SPADA calls for Government regulation to ensure Netflix and other streamers 'play fair'

The New Zealand Screen Producers Guild (SPADA) says it's time the Government intervened to regulate the streaming giants to ensure they "play fair". 

Irene Gardiner, the organisation's president, said it is now urgent work begins on how best to get the international streamers to contribute to the New Zealand screen eco-system of which they are a part. 

Speaking on Friday to AM host Ryan Bridge, Gardiner said they were calling for a levy to be introduced so that money could be funnelled back into local productions from the streaming giants, saying it was time the companies started paying their way in New Zealand. 

"We haven't set a figure as it seems wrong to go out with an exact figure at this stage," she said. 

"I'm guessing it's somewhere around 5 percent because that's what other international territories are doing because this is quite a global thing. The impact the streamers have had on local audience, local television has been pretty extreme around the world. 

"Some people are going for a levy; some people are going for a quota and some people are going for a mixture of the two - a quota's a bit tricky in New Zealand because of a particular trade agreement that we have. We've gone for a levy, funnelled back through TMP, (Te Māngai Pāho)  NZ On Air and the Film Commission." 

However, when Bridge raised the issue Netflix only has about seven NZ shows on its service and why should they be made to pay for shows they don't purchase or use, Gardiner said they needed to show a bit "more goodwill".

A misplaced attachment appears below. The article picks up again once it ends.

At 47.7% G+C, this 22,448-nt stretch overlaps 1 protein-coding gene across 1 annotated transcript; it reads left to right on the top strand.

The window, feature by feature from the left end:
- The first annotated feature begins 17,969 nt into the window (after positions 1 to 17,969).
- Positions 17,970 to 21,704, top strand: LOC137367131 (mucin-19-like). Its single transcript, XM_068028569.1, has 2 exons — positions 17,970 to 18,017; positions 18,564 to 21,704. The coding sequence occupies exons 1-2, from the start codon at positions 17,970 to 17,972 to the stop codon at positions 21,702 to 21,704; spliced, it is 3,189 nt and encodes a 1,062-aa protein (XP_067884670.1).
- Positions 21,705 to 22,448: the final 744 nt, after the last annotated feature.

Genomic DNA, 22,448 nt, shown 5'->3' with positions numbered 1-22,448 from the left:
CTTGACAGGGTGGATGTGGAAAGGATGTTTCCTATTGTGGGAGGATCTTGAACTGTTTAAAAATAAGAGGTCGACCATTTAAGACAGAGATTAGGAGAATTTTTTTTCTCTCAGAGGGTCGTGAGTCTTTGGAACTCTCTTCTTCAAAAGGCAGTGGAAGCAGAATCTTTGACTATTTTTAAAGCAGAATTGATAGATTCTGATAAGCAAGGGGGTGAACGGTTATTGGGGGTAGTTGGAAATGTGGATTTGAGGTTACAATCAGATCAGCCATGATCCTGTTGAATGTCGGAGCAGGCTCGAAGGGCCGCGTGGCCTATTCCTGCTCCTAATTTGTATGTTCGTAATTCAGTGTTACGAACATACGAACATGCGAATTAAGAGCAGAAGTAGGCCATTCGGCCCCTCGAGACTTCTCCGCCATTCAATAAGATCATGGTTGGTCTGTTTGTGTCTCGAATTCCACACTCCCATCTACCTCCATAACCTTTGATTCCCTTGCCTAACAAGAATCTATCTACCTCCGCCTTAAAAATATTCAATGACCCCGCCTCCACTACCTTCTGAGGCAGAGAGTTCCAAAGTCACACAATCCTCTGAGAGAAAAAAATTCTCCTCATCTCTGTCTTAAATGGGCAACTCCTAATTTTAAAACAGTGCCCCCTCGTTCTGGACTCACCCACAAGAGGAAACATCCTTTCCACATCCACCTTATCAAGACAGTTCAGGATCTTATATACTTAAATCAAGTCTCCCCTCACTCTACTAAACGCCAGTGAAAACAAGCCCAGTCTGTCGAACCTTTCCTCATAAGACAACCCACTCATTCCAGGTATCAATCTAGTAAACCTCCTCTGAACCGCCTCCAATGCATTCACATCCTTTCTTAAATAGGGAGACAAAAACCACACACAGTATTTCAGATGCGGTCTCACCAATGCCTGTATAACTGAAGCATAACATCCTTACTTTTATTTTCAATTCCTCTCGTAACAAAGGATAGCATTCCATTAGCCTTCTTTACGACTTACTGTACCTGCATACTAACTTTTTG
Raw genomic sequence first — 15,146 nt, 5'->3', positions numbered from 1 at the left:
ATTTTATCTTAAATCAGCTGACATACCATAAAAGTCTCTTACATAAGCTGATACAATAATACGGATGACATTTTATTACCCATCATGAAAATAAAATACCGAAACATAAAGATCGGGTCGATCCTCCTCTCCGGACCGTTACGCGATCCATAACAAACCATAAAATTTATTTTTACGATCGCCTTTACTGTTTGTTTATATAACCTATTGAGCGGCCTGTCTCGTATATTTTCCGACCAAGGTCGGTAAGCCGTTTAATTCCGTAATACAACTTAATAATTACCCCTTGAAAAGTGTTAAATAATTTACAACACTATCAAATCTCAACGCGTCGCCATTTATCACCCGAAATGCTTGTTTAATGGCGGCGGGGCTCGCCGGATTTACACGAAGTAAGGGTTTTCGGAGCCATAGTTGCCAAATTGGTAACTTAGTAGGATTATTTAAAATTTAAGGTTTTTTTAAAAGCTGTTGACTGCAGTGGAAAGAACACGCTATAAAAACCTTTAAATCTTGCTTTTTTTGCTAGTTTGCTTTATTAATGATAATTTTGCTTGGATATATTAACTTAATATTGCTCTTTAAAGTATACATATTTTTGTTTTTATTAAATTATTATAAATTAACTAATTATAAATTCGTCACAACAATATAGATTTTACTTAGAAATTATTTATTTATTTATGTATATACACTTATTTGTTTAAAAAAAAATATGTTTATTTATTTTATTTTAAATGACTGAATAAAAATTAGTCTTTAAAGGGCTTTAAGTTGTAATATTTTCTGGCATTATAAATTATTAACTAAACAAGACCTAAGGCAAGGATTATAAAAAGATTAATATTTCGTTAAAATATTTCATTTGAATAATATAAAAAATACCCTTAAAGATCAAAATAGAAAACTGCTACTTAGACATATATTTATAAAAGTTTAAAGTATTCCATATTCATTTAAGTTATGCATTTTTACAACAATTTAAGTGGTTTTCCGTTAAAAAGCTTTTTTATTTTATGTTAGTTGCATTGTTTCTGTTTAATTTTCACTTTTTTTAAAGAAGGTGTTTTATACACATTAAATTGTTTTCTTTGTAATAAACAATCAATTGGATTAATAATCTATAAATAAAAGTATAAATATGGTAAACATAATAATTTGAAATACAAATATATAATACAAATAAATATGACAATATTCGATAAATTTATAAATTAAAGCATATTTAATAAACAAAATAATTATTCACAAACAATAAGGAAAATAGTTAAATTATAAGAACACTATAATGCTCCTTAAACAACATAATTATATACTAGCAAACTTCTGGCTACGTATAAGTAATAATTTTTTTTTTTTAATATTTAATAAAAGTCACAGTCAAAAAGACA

"The streamers have been a bit slow off the mark in taking New Zealand seriously as a territory to commission or buy from. Perhaps if they had shown a little more goodwill there, there might be a different way of dealing with this but that hasn't been the case. 

"We're just asking them to play fair really. They operate in NZ with no broadcasting regulations, no tax paying, they use our broadband infrastructure which in effect taxpayers pay for and they don't contribute here and they really, really hurt local production here as they have done internationally.  

"They're big companies, they may well push back but I would say it is not in their interest to hurt local production globally because they need content. They're part of our eco system, so we're just asking them to play fair. 

"A lot of NZ audiences still enjoy and seek out local content even with the masses of content out there - local content is always the premium point and it does do well online, it's just the big players have come in, they have changed the way people view." 

SPADA claimed New Zealand productions working with international productions raised $4 billion annually. 

Watch the interview above.